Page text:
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Awesome: 17.95%
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Average: 25.64%
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Total Crap: 5.13%

4 reviews, 15 user ratings

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Last Exorcism, The
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by Erik Childress

"But Hopefully The First Of Many Films For Stamm & Fabian"
4 stars

Once the subgenre of demonic possession in horror films was delivered The Exorcist by William Friedkin, there were very few places for it to go. Direct sequels (and prequels) have been derided over the years and even the most successful attempt (dollar-wise) to recreate that brand of horror, The Exorcism of Emily Rose, devolved into an insulting courtroom debate. Possessed characters will always find their way as obstacles of terror, but the prospect of saving these people were often lost under the assumption that evil had already won and their vessel must be destroyed. Daniel Stamm, who made an impressive debut with the faux documentary, A Necessary Death, about a film crew chronicling a man's willing suicide, now blends that subgenre with horror's toughest nut to crack over the last 25-plus years and when its all over you can't imagine it being done any other way.

Cotton Marcus (Patrick Fabian) was practically born to be a preacher. Taken under the wing of a local minister, he was learning the Bible and giving speeches at the age of eleven. He continues that practice today to an adoring parrish, but is not blind to the more questionable practices of the Church. With a family of his own that includes a handicapped son, he is upset to learn of a recent exorcism that led to the death of a child; a ritual he is aware is pure smoke and mirrors. In hopes of providing a bit of clarity to religious followers everywhere, Cotton has enlisted a documentary crew including producer Iris (Iris Bahr) and a single cameraman to follow him on a random plea to perform an exorcism and expose it as a fraud for good.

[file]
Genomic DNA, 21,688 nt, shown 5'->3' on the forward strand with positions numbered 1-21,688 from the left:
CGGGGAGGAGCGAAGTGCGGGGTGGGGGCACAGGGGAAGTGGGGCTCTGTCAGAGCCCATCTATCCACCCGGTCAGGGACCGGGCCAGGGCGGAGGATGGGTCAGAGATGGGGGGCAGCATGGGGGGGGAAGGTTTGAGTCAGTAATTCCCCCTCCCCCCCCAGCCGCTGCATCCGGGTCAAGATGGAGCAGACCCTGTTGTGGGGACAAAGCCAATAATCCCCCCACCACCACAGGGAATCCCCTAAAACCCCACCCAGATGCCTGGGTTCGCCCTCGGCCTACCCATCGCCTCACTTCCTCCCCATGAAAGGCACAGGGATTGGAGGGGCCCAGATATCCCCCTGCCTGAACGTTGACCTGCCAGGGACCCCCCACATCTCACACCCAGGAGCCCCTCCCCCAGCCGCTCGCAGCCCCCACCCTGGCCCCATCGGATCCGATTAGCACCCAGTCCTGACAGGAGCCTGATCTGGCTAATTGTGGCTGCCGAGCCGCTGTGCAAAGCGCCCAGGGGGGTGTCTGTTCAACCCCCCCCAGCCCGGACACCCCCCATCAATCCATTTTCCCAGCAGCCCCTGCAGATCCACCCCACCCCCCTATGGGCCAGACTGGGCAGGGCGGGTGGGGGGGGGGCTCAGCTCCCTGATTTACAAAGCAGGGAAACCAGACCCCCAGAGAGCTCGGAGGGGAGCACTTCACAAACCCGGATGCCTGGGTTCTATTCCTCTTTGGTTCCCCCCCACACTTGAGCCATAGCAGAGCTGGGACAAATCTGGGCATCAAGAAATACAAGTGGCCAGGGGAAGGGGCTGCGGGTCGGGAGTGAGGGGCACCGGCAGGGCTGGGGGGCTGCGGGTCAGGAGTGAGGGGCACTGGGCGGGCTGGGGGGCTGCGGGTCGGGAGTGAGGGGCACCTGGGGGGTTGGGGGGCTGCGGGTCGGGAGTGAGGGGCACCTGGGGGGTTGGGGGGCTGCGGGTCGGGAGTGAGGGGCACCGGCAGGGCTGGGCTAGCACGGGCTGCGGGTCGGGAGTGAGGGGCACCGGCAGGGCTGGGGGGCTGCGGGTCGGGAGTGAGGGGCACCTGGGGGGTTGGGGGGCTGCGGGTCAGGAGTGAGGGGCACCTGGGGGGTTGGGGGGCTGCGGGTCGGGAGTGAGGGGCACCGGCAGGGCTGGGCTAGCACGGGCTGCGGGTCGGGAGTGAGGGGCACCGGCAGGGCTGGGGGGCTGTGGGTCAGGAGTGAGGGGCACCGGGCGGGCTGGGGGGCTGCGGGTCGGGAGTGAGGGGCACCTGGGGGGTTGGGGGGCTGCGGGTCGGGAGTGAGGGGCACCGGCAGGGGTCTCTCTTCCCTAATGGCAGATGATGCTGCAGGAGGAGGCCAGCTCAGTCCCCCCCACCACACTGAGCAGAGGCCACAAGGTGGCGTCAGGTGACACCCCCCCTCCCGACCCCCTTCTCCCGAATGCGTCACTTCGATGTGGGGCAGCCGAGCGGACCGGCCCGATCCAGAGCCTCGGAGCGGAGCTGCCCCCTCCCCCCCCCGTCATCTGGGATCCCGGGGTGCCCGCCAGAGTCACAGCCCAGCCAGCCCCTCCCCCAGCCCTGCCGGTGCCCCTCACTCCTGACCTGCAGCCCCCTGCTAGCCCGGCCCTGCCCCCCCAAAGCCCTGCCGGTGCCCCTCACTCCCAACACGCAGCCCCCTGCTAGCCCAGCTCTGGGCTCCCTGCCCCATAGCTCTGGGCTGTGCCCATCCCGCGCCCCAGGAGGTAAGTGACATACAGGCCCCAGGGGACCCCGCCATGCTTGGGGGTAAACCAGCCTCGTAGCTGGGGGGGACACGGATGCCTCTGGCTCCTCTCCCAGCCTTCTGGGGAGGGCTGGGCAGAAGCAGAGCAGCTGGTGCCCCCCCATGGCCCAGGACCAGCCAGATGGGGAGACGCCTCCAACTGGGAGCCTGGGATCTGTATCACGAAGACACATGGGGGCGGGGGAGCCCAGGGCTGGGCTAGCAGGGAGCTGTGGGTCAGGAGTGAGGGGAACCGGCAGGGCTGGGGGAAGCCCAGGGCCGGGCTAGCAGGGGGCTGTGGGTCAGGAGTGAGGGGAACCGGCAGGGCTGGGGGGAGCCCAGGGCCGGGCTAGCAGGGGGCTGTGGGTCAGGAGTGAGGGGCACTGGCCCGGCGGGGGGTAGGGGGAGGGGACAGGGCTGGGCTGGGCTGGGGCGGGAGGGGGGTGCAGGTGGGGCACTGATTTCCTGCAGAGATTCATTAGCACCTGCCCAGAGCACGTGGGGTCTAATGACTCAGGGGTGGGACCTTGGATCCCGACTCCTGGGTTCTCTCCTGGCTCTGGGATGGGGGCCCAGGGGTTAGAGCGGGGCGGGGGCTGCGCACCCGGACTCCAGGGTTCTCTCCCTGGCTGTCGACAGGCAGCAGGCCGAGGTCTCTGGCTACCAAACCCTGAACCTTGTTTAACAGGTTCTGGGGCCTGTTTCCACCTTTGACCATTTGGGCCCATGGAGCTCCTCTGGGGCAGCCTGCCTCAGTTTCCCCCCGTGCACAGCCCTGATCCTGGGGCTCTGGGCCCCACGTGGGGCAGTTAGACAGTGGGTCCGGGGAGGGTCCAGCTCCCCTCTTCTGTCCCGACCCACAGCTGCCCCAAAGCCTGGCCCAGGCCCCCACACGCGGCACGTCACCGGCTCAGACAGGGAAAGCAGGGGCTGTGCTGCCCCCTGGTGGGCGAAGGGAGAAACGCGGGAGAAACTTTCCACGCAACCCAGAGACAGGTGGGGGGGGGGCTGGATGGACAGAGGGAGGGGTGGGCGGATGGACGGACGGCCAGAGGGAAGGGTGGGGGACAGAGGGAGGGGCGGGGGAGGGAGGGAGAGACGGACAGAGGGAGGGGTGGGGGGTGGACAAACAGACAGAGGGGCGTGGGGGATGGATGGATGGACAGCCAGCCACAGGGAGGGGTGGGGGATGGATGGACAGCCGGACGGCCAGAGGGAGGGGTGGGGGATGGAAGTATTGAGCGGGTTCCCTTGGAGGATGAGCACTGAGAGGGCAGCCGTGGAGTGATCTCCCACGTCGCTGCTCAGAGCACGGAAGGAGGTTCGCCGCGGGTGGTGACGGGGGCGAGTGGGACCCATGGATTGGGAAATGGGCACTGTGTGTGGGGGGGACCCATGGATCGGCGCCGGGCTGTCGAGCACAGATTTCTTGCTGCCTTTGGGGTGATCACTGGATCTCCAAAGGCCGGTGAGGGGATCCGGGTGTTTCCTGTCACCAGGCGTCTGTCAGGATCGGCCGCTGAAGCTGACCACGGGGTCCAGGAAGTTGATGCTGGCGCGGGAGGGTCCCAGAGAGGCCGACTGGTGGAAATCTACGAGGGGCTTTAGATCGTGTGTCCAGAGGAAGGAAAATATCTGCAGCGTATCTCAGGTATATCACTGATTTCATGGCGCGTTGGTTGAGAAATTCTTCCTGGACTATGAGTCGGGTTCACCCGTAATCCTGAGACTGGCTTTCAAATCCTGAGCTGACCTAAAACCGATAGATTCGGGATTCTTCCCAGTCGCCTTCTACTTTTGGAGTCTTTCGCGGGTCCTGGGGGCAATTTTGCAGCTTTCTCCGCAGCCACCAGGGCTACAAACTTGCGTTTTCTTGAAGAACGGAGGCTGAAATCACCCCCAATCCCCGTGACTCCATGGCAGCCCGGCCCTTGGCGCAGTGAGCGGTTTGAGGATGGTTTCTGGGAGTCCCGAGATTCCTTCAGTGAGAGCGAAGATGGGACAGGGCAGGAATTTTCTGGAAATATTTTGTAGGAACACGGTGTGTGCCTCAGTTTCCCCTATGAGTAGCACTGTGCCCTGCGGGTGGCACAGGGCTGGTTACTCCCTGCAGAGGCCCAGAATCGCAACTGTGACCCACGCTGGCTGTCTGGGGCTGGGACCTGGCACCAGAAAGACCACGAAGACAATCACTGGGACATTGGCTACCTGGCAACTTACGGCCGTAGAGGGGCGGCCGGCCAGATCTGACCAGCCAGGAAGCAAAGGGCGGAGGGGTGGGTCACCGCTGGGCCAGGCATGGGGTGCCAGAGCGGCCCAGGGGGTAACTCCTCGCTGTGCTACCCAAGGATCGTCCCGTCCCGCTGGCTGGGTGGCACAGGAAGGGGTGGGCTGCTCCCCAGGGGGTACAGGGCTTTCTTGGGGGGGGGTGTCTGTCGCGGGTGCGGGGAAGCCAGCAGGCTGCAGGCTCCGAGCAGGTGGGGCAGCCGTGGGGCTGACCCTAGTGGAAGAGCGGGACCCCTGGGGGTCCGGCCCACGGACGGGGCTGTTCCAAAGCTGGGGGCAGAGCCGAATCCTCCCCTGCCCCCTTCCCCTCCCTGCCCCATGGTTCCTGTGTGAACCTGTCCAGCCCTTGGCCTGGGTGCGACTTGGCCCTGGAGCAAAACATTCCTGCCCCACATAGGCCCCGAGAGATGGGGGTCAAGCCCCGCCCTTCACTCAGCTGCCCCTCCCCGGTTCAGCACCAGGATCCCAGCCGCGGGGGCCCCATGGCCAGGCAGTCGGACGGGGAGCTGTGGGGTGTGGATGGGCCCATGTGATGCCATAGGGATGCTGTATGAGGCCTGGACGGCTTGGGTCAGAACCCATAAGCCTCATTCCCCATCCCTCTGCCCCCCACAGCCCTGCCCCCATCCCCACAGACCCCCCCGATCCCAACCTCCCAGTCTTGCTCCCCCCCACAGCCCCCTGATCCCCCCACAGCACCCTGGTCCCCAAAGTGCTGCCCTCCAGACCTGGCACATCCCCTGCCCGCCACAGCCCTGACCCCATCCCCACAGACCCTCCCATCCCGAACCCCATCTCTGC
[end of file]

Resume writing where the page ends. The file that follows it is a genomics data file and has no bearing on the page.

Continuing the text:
The first letter he opens belongs to Louis Sweetzer (Louis Herthum), a widowed farmhand who believes his slaughtered livestock can be attributed to something evil that has taken over his teenage daughter, Nell (Ashley Bell). Her brother, Caleb (Caleb Jones), advises Cotton to turn around and never come back, but he presses on to determine she is a candidate for an exorcism. An amateur magician in his spare time, Cotton brings out all the tricks to convince even Nell, who reportedly has no memory of her nocturnal activities, that a demon is in the room. With the entity apparently vanquished and Cotton paid for his services, the crew return to their hotel in town only that night to find Nell waiting for them.

Part of the structure of stories like this is to turn the non-believer into a believer and that includes the audience. It is also typically where it is easy to lose people with specific faiths. First acts so intent on playing off the impossible as laugh-worthy are just setting us up to allow room for the possibility no matter how far-fetched or bombastic in its approach. Stamm and screenwriters Huck Botko & Andrew Gurland have crafted us a tale and a vessel in Cotton that allows room for both sets of beliefs without cheating the audience by giving us definitive answers. The Last Exorcism is as much a mystery about our faith in religion (and movies) as it is trying to make us squirm in our seats. And the manner in which revelations are introduced do not jerk us into discounting everything but open ourselves up to the real possibility that the con man is the one being conned.